12. Quantifying the ocean, freshwater and human effects on year-to-year variability of one-sea-winter Atlantic salmon angled in multiple Norwegian rivers.

    Directory of Open Access Journals (Sweden)

    Jaime Otero

    Full Text Available Many Atlantic salmon, Salmo salar, populations are decreasing throughout the species' distributional range probably due to several factors acting in concert. A number of studies have documented the influence of freshwater and ocean conditions, climate variability and human impacts resulting from impoundment and aquaculture. However, most previous research has focused on analyzing single or only a few populations, and quantified isolated effects rather than handling multiple factors in conjunction. By using a multi-river mixed-effects model we estimated the effects of oceanic and river conditions, as well as human impacts, on year-to-year and between-river variability across 60 time series of recreational catch of one-sea-winter salmon (grilse from Norwegian rivers over 29 years (1979-2007. Warm coastal temperatures at the time of smolt entrance into the sea and increased water discharge during upstream migration of mature fish were associated with higher rod catches of grilse. When hydropower stations were present in the course of the river systems the strength of the relationship with runoff was reduced. Catches of grilse in the river increased significantly following the reduction of the harvesting of this life-stage at sea. However, an average decreasing temporal trend was still detected and appeared to be stronger in the presence of salmon farms on the migration route of smolts in coastal/fjord areas. These results suggest that both ocean and freshwater conditions in conjunction with various human impacts contribute to shape interannual fluctuations and between-river variability of wild Atlantic salmon in Norwegian rivers. Current global change altering coastal temperature and water flow patterns might have implications for future grilse catches, moreover, positioning of aquaculture facilities as well as the implementation of hydropower schemes or other encroachments should be made with care when implementing management actions and searching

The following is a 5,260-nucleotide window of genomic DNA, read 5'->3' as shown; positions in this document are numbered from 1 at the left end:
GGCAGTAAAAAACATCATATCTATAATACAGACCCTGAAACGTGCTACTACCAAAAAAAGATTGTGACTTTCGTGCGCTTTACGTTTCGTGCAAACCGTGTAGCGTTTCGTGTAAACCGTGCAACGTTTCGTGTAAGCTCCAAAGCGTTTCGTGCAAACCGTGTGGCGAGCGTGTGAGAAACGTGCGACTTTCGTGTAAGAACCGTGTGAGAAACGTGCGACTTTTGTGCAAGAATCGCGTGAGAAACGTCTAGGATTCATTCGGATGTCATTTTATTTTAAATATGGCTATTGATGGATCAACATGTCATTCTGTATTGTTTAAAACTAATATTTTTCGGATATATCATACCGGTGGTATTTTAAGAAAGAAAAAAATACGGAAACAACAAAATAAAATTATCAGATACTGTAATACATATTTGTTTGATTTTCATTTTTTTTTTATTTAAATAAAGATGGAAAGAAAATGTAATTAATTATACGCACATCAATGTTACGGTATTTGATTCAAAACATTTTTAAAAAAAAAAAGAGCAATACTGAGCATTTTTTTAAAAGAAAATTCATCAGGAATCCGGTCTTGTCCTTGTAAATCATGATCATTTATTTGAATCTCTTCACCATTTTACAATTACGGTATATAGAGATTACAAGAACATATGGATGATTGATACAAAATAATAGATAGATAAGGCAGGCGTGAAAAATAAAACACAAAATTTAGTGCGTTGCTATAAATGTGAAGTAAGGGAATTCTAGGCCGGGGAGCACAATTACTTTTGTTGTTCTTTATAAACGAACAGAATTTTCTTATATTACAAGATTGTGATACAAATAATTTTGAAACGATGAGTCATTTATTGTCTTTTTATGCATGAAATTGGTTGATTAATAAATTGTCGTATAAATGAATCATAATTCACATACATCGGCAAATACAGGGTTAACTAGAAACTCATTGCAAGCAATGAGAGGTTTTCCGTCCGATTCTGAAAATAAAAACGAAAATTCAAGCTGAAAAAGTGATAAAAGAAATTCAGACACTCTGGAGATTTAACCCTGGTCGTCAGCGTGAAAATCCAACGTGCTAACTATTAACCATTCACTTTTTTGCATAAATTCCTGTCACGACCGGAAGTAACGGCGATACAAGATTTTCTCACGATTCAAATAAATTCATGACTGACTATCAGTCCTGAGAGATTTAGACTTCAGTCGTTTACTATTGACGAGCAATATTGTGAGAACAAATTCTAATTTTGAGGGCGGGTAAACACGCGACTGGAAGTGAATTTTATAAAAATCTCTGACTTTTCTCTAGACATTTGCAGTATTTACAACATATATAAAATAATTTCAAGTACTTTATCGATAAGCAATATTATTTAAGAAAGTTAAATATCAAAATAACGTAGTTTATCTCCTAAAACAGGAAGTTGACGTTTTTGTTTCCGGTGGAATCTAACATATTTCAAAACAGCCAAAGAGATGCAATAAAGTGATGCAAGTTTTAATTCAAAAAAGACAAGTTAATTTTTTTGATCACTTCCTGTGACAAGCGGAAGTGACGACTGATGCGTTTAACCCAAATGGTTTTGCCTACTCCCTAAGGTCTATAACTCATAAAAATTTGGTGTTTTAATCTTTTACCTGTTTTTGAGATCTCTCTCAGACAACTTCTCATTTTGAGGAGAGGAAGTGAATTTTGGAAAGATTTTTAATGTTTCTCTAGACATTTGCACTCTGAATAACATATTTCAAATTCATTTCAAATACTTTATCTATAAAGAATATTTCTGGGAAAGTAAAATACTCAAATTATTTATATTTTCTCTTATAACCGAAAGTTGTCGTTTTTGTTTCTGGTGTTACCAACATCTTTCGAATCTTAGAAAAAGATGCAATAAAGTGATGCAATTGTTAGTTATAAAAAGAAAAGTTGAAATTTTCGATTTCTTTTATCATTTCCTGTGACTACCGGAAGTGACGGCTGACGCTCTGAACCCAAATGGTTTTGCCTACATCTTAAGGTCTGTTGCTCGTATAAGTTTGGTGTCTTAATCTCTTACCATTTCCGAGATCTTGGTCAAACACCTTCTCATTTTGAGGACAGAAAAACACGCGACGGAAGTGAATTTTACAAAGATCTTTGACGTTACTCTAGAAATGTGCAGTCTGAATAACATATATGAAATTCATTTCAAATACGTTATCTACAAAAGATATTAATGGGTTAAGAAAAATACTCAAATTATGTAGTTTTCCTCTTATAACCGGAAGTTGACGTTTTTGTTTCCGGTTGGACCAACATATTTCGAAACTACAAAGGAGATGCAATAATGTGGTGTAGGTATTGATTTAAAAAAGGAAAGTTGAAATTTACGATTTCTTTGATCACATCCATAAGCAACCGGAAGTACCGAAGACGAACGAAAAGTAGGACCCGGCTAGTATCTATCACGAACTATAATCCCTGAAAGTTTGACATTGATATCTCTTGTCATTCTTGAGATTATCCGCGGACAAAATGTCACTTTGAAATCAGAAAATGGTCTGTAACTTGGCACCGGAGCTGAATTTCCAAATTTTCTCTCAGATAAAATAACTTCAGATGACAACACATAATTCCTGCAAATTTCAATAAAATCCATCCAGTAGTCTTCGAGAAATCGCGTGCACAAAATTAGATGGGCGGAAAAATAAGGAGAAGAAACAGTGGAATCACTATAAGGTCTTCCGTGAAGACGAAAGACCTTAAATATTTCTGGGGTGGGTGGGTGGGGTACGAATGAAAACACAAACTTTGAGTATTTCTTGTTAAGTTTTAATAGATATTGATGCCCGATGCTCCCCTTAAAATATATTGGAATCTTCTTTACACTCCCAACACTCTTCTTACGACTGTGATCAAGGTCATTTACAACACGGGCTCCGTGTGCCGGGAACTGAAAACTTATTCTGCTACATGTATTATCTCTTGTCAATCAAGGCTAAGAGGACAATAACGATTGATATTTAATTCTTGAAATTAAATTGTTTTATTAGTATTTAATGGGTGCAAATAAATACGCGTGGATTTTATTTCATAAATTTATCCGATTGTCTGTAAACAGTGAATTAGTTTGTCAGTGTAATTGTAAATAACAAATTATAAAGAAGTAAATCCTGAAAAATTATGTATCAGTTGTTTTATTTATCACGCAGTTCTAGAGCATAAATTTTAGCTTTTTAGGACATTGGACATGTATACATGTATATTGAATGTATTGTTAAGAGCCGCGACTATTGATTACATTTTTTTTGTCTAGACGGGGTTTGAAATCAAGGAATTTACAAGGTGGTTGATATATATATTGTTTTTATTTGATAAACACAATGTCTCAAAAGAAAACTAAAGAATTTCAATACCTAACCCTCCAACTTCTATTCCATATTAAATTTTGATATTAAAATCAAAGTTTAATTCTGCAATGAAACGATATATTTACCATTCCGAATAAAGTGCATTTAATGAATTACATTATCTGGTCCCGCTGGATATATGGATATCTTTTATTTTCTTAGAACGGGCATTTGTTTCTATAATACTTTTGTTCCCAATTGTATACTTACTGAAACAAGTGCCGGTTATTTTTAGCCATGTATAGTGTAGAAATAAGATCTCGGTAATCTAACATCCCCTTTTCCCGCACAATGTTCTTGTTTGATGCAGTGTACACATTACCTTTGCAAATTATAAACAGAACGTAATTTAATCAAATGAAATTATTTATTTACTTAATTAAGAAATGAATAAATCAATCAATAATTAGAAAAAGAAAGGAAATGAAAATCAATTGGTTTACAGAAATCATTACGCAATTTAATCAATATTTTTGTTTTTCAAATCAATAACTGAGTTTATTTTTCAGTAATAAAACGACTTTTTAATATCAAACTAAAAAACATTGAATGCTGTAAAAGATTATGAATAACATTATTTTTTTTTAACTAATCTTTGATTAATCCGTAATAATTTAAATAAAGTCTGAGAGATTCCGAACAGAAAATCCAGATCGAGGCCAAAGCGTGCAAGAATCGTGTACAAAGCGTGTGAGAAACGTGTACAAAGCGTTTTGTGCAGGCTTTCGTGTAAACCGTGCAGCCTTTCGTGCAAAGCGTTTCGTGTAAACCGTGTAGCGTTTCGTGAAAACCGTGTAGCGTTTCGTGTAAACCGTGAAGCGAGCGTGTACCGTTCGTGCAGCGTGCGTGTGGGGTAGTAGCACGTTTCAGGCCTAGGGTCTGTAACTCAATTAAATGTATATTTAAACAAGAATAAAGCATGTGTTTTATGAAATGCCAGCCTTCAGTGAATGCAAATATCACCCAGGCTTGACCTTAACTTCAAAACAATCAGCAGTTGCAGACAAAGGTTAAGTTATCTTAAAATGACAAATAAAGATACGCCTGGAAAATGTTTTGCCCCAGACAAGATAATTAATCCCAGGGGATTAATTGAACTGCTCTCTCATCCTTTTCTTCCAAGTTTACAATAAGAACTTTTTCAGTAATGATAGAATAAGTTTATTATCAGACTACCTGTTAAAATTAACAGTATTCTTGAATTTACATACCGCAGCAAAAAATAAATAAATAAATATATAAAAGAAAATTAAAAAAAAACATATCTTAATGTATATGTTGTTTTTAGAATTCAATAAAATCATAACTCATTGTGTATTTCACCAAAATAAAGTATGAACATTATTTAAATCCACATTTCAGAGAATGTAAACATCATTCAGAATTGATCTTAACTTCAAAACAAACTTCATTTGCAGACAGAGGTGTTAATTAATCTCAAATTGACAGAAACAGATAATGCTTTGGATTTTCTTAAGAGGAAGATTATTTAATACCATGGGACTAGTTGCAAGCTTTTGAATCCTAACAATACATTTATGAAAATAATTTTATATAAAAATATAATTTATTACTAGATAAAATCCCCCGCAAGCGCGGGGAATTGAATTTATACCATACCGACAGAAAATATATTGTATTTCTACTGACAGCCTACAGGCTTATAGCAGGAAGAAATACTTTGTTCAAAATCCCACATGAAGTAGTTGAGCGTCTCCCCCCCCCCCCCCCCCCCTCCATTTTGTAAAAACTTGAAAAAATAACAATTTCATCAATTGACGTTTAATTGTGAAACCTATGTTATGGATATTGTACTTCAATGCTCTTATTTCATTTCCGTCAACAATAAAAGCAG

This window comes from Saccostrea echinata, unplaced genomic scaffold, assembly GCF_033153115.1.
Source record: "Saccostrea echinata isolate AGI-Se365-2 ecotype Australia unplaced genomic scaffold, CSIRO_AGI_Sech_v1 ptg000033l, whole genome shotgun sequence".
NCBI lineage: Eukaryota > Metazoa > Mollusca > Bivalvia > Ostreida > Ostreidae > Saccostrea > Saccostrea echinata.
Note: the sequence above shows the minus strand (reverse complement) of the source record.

13. Plant amino acid-derived vitamins: biosynthesis and function.

    Science.gov (United States)

    Miret, Javier A; Munné-Bosch, Sergi

    2014-04-01

    Vitamins are essential organic compounds for humans, having lost the ability to de novo synthesize them. Hence, they represent dietary requirements, which are covered by plants as the main dietary source of most vitamins (through food or livestock's feed). Most vitamins synthesized by plants present amino acids as precursors (B1, B2, B3, B5, B7, B9 and E) and are therefore linked to plant nitrogen metabolism. Amino acids play different roles in their biosynthesis and metabolism, either incorporated into the backbone of the vitamin or as amino, sulfur or one-carbon group donors. There is a high natural variation in vitamin contents in crops and its exploitation through breeding, metabolic engineering and agronomic practices can enhance their nutritional quality. While the underlying biochemical roles of vitamins as cosubstrates or cofactors are usually common for most eukaryotes, the impact of vitamins B and E in metabolism and physiology can be quite different on plants and animals. Here, we first aim at giving an overview of the biosynthesis of amino acid-derived vitamins in plants, with a particular focus on how this knowledge can be exploited to increase vitamin contents in crops. Second, we will focus on the functions of these vitamins in both plants and animals (and humans in particular), to unravel common and specific roles for vitamins in evolutionary distant organisms, in which these amino acid-derived vitamins play, however, an essential role.